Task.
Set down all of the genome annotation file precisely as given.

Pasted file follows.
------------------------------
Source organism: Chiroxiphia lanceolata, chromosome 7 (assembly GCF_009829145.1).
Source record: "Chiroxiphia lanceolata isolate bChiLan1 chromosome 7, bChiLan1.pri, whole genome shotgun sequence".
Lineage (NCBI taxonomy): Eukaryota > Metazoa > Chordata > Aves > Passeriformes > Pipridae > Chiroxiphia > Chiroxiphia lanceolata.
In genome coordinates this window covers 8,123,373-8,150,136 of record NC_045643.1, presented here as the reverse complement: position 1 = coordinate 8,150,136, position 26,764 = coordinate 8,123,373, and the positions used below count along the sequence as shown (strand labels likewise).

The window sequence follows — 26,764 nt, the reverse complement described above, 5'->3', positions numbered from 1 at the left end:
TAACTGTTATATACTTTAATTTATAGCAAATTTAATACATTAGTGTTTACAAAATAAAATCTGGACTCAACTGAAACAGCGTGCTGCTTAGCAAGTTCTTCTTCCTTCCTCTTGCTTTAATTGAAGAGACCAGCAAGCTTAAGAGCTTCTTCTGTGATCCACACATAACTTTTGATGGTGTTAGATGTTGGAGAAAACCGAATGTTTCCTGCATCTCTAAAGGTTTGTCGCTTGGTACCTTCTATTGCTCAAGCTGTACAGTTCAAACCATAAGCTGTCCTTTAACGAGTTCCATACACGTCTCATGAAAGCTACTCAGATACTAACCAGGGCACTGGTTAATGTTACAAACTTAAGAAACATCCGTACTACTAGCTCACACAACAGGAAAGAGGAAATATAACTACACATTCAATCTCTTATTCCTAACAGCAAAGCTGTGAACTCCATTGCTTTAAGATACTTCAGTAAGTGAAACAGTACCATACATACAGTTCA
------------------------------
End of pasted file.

Source organism: Chiroxiphia lanceolata, chromosome 7 (assembly GCF_009829145.1).
Source record: "Chiroxiphia lanceolata isolate bChiLan1 chromosome 7, bChiLan1.pri, whole genome shotgun sequence".
Lineage (NCBI taxonomy): Eukaryota > Metazoa > Chordata > Aves > Passeriformes > Pipridae > Chiroxiphia > Chiroxiphia lanceolata.
In genome coordinates this window covers 8,123,373-8,150,136 of record NC_045643.1, presented here as the reverse complement: position 1 = coordinate 8,150,136, position 26,764 = coordinate 8,123,373, and the positions used below count along the sequence as shown (strand labels likewise).

The window sequence follows — 26,764 nt, the reverse complement described above, 5'->3', positions numbered from 1 at the left end:
TAACTGTTATATACTTTAATTTATAGCAAATTTAATACATTAGTGTTTACAAAATAAAATCTGGACTCAACTGAAACAGCGTGCTGCTTAGCAAGTTCTTCTTCCTTCCTCTTGCTTTAATTGAAGAGACCAGCAAGCTTAAGAGCTTCTTCTGTGATCCACACATAACTTTTGATGGTGTTAGATGTTGGAGAAAACCGAATGTTTCCTGCATCTCTAAAGGTTTGTCGCTTGGTACCTTCTATTGCTCAAGCTGTACAGTTCAAACCATAAGCTGTCCTTTAACGAGTTCCATACACGTCTCATGAAAGCTACTCAGATACTAACCAGGGCACTGGTTAATGTTACAAACTTAAGAAACATCCGTACTACTAGCTCACACAACAGGAAAGAGGAAATATAACTACACATTCAATCTCTTATTCCTAACAGCAAAGCTGTGAACTCCATTGCTTTAAGATACTTCAGTAAGTGAAACAGTACCATACATACAGTTCA